Image credit: Nick Karvounis

A new study has found what musicians have the most difficulty with – here are some tips on overcoming them.

Any musician, of any size, will know that being in the industry isn’t easy. Making a career out of music is hard and whilst each person’s challenges are different, there are difficulties that many artists have in common.

A recent study by MIDiA Research looked to discover the problems that musicians have in common. By gathering responses from music creators operating in the industry at the moment, they were able to gauge what the biggest problems facing modern musicians are.

MIDiA asked artists: “What are the biggest challenges you are currently experiencing regarding your music?”

Image credit; MIDiA Research

1. Breaking through the noise

The most common issue by far was the difficulty in getting heard. 70% of respondents listed this as a challenge. Whilst the industry has changed hugely with streaming platforms, opening up the opportunity for all artists to reach a global audience, that also means more competition.

MIDia found that this was a challenge even for established artists, writing: “For most artists across history, achieving their first breakthrough moment has always been the biggest hurdle. But two important things have changed: not only has breaking through become that much harder; it is difficult for artists across all career stages. Even established artists are finding it harder to make a splash with their new releases, and harder still to retain consumers’ attention.”

The playing field has levelled in terms of available tools for artists of all sizes in both releasing music and promoting music. But with an abundance of content and short attention spans, it’s difficult to retain attention from audiences.

How to manage this:

Getting discovered will always be difficult. Focus on doing as much as you can; making content on social media, speaking to publications and promoters, trying to play live, and doing anything that might put your music in front of more people.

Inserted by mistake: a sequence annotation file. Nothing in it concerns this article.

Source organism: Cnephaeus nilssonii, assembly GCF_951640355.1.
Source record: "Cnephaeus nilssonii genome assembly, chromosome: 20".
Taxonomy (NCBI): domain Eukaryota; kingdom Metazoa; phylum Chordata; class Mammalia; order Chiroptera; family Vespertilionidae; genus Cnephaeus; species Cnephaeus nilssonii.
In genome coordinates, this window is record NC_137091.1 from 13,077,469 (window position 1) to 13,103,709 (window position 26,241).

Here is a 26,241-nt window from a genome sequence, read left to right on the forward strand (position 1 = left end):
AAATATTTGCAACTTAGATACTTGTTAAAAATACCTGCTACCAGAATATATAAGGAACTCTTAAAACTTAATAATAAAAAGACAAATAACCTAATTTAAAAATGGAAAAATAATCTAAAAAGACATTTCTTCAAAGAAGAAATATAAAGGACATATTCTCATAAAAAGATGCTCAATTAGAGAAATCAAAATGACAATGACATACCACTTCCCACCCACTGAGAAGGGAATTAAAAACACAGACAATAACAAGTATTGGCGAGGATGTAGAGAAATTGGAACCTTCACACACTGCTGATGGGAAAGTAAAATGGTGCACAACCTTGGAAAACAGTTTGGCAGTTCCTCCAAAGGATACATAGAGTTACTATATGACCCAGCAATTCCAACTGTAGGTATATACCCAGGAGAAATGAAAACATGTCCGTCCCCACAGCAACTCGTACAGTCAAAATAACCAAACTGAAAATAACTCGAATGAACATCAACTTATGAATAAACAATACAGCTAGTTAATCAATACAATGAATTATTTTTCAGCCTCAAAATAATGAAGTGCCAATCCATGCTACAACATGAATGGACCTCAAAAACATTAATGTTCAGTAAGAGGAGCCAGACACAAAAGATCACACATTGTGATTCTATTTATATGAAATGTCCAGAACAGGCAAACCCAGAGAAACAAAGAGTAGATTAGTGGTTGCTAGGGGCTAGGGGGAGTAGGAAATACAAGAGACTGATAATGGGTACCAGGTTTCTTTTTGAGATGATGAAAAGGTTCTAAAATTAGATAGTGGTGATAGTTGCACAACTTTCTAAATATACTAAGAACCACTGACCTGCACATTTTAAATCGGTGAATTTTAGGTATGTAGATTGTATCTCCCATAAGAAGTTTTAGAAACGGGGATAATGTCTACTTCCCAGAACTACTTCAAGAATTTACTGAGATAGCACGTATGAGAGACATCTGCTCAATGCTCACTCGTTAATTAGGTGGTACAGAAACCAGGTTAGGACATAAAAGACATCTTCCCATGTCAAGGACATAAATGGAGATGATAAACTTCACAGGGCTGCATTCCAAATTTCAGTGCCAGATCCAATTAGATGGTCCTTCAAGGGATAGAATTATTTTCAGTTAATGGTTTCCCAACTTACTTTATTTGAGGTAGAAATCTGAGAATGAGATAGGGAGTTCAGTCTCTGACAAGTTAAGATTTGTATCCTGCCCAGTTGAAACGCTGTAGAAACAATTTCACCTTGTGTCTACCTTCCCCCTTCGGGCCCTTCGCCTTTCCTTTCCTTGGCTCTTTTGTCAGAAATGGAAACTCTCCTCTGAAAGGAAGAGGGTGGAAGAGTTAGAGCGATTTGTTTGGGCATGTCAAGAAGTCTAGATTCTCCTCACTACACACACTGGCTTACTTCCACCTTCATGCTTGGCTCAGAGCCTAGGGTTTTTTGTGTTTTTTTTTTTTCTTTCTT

Once you find something that is building a bit of traction, focus on doing more of that to see if it multiplies.

For retaining audiences, artist-fan interaction is huge in this day and age. With social media and interactive platforms, there are loads of ways in which you can directly interact with fans with ease. This builds connections and creates a loyal fanbase who feel a dedication to you and your music.

2. Joining the dots between social activity and streaming

Social media is a fantastic place to broaden your reach. It’s easily accessible, free, and has a huge audience. Hopping on to TikTok with a fun, easy video is a simple way to potentially increase your exposure.

However, a viral video doesn’t necessarily translate to a boost in streams on Spotify. With the proliferation of social media, many artists now try to build an audience there as a sideline of promotion towards their music career.

Clearly, artists are struggling to marry the two. 40% of the artists asked listed this in their top three issues as a music creator.

How to manage this:

Social Media is a fantastic way to reach people and there are huge opportunities for musicians on social media. However, it’s important to keep your focus on your music. If you start going viral for skits, it doesn’t necessarily translate to listens because the content isn’t related. Try to make content that is directly related to your music.

Also, make use of other creators. You can upload your music to TikTok, YouTube Shorts, and Instagram Reels through RouteNote. This allows other creators to use your music, and potentially get your songs going viral or trending whilst making money at the same time.

3. Lack of time to create

It’s a busy world, and stressful to boot. Not many people are in the lucky position to dedicate their full time to music. Most musicians are working other jobs, and many musicians who are doing music full time are stressfully attempting to make ends meet.

All this means that time left to actually write, refine, and record music is diminished. Not to mention the stresses and tiredness of the modern world impacting the energy and inspiration of creatives. 33% of respondents said a lack of time to create was among their biggest challenges.

How to manage this: